Combating tax avoidance and establishing a fair taxation system are key objectives in the context of ensuring the proper functioning of the European market.This is stipulated in the recent Directive on the automatic exchange of information within the EU (also known as DAC 6), which was incorporated into Greek law by Law 4174/2020, introducing the obligation for “intermediaries” and in some cases for the taxpayers themselves, to report to the tax authorities cross-border arrangements that could potentially be used for aggressive tax planning , aiming at gaining a tax advantage from the person concerned, provided that these arrangements meet certain hallmarks set out in the Directive.
The category of intermediaries which are under the obligation to disclose to the competent national tax authority such aggressive arrangements includes any person who designs, markets, organizes or implements a cross-border arrangement of potentially aggressive tax planning. Financial advisers, accountants, lawyers are considered, inter alia, as intermediaries , to the extent that they provide appropriate assistance or advice to their client regarding reportable cross-border arrangements. A key issue that arises in the implementation of the Directive is that of the conflict between the obligation to report possible aggressive tax regulations within the EU and the obligation of the “intermediary” consultants to observe professional confidentiality .
Especially with regard to legal professional privilege, which is one of the main guarantees for the exercise of the legal function with constitutional and legislative bases, the conflict seems even stronger. This is so because without confidentiality it would not be possible to effectively defend the interests of clients, especially if the lawyer had each time the obligation to cooperate with the competent public authorities and disclose information that came to his notice during the communication with his client.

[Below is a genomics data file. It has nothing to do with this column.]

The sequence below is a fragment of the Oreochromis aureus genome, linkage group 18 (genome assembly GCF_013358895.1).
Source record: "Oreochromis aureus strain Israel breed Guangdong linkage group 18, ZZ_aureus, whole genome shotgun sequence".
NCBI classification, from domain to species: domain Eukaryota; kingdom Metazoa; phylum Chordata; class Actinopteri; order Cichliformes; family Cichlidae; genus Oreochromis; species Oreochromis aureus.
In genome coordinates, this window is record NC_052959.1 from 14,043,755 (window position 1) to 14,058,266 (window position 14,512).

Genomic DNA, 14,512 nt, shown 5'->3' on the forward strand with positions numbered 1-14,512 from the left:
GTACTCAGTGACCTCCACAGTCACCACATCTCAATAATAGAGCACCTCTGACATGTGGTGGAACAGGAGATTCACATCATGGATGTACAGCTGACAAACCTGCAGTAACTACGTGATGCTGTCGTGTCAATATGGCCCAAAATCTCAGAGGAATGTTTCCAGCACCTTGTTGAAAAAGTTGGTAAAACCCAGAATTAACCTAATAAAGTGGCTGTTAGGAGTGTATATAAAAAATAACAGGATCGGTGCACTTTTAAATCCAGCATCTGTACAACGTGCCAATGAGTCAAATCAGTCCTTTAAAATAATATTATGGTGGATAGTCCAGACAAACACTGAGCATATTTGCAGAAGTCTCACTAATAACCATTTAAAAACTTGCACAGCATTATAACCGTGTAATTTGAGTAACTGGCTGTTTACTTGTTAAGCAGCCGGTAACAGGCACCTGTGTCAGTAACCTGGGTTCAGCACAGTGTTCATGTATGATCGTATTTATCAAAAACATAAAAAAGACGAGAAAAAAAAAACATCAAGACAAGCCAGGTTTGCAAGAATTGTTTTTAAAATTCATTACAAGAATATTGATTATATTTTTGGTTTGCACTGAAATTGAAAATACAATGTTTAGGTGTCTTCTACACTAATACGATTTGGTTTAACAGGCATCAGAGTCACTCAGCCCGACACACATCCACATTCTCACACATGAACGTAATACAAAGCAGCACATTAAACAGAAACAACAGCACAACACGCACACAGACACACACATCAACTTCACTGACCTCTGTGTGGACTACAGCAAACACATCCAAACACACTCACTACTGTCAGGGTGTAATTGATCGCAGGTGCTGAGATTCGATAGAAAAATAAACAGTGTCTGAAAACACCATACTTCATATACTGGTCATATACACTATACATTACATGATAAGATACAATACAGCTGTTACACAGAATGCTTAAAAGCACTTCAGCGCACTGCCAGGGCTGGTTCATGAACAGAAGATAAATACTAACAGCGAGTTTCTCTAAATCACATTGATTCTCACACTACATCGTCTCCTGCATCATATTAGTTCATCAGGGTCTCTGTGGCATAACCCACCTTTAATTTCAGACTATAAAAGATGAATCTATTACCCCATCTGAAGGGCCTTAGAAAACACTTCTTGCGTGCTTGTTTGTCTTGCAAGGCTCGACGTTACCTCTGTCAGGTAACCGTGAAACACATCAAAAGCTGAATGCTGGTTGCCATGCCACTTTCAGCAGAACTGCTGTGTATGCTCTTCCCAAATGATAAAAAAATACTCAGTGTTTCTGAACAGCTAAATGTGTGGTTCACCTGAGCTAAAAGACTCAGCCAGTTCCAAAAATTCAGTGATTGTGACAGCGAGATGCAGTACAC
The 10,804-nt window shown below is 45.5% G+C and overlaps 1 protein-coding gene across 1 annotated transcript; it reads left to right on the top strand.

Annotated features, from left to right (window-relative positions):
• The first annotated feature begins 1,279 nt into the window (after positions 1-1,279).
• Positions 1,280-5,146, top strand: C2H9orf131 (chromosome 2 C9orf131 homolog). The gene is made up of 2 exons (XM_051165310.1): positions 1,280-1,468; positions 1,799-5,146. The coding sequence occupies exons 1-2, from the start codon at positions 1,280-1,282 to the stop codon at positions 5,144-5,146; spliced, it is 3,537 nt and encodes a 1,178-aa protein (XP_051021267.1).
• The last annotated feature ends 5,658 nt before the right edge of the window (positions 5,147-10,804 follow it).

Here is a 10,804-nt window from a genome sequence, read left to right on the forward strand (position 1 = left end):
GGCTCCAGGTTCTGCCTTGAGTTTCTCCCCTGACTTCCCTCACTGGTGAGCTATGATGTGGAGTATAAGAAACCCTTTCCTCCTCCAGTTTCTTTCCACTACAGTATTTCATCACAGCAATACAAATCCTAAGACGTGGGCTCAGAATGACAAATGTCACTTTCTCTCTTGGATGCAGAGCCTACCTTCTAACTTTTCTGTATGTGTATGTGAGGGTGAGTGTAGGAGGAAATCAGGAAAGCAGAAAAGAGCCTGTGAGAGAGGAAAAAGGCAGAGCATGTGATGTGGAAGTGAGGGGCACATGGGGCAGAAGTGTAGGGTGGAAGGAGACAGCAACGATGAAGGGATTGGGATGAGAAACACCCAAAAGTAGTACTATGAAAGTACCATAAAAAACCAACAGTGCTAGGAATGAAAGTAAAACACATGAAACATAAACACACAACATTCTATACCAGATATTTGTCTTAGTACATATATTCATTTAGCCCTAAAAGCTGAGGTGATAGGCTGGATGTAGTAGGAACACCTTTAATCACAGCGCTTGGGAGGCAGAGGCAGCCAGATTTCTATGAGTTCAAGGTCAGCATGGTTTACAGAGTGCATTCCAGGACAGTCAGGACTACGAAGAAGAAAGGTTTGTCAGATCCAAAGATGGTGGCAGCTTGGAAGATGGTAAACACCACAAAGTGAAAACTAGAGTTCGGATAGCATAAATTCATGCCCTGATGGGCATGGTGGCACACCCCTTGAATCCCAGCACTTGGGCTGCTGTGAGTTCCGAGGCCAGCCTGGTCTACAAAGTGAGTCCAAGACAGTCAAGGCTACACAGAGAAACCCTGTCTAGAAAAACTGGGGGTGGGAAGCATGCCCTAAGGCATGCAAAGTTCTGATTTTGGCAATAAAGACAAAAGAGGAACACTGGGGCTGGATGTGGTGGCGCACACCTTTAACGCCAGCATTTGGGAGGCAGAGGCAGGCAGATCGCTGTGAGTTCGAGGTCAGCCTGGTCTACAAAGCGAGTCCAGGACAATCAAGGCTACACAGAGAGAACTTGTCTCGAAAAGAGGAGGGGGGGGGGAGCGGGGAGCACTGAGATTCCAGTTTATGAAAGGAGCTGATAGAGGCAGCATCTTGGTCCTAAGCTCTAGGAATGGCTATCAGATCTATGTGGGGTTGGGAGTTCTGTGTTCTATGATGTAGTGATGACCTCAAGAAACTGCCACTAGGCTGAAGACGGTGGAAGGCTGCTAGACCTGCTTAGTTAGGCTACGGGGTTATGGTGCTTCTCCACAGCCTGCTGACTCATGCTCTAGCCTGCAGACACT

Therefore, the following question arises: Does the purpose of combating aggressive cross-border tax regulations justify the limitation of confidentiality (as, for example, has been deemed to apply under certain conditions in the case of money laundering)? Both the Directive itself and the Greek law do not give a clear answer. The wording of the Greek law foresees the exemption of the lawyer from the obligation to notify the Authorities, to the extent that he operates within the limits of the legal framework governing his profession, when compliance with the obligation of disclosure constitutes breach of the obligation of confidentiality and secrecy. It seems, therefore, that the exception concerns the entire scope of legal services as lawyers obviously are not allowed to act outside the legal framework of their profession. However, that is, an early conclusion, since the Directive has not yet been interpreted as to what is eventually covered by confidentiality and what is not.
In any case, the obligation to disclose seems to severely restrict the taxpayer’s right to legal and tax advice, while in essence it transfers the burden of carrying out monitoring activities and disclosing possible aggressive tax planning to the “intermediaries” – professionals and advisors of each taxpayer – instead of the appropriate state control mechanisms. It is expected to be assessed in practice whether the new regulations will be able to be implemented effectively and serve the purpose for which they were adopted.